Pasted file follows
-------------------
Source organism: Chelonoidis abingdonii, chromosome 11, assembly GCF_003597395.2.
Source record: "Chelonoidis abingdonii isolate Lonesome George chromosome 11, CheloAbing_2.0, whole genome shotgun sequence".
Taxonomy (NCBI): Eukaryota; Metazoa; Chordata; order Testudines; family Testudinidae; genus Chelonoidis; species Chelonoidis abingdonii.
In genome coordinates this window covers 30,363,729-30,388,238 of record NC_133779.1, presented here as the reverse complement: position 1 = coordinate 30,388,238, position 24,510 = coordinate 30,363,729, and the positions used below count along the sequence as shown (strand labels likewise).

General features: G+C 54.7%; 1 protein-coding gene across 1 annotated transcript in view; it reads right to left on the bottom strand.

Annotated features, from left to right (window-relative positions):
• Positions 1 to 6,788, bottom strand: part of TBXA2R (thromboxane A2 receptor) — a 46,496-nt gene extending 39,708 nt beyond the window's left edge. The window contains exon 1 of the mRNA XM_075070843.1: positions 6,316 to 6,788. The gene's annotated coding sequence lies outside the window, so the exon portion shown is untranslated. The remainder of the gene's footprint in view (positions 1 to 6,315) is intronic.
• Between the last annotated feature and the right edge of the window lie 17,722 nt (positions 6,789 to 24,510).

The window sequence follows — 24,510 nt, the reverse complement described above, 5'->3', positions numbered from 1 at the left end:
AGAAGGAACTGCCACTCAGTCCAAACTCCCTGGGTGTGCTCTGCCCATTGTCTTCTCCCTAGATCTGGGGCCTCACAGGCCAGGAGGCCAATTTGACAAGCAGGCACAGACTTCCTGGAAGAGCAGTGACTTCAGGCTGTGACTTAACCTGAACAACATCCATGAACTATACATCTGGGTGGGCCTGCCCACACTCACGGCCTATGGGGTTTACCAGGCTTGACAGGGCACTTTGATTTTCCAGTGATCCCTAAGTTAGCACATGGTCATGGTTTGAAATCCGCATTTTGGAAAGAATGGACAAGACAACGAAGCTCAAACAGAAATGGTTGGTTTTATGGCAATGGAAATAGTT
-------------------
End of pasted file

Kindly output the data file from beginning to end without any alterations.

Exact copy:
Source organism: Chelonoidis abingdonii, chromosome 11, assembly GCF_003597395.2.
Source record: "Chelonoidis abingdonii isolate Lonesome George chromosome 11, CheloAbing_2.0, whole genome shotgun sequence".
Taxonomy (NCBI): Eukaryota; Metazoa; Chordata; order Testudines; family Testudinidae; genus Chelonoidis; species Chelonoidis abingdonii.
In genome coordinates this window covers 30,363,729-30,388,238 of record NC_133779.1, presented here as the reverse complement: position 1 = coordinate 30,388,238, position 24,510 = coordinate 30,363,729, and the positions used below count along the sequence as shown (strand labels likewise).

General features: G+C 54.7%; 1 protein-coding gene across 1 annotated transcript in view; it reads right to left on the bottom strand.

Annotated features, from left to right (window-relative positions):
• Positions 1 to 6,788, bottom strand: part of TBXA2R (thromboxane A2 receptor) — a 46,496-nt gene extending 39,708 nt beyond the window's left edge. The window contains exon 1 of the mRNA XM_075070843.1: positions 6,316 to 6,788. The gene's annotated coding sequence lies outside the window, so the exon portion shown is untranslated. The remainder of the gene's footprint in view (positions 1 to 6,315) is intronic.
• Between the last annotated feature and the right edge of the window lie 17,722 nt (positions 6,789 to 24,510).

The window sequence follows — 24,510 nt, the reverse complement described above, 5'->3', positions numbered from 1 at the left end:
AGAAGGAACTGCCACTCAGTCCAAACTCCCTGGGTGTGCTCTGCCCATTGTCTTCTCCCTAGATCTGGGGCCTCACAGGCCAGGAGGCCAATTTGACAAGCAGGCACAGACTTCCTGGAAGAGCAGTGACTTCAGGCTGTGACTTAACCTGAACAACATCCATGAACTATACATCTGGGTGGGCCTGCCCACACTCACGGCCTATGGGGTTTACCAGGCTTGACAGGGCACTTTGATTTTCCAGTGATCCCTAAGTTAGCACATGGTCATGGTTTGAAATCCGCATTTTGGAAAGAATGGACAAGACAACGAAGCTCAAACAGAAATGGTTGGTTTTATGGCAATGGAAATAGTT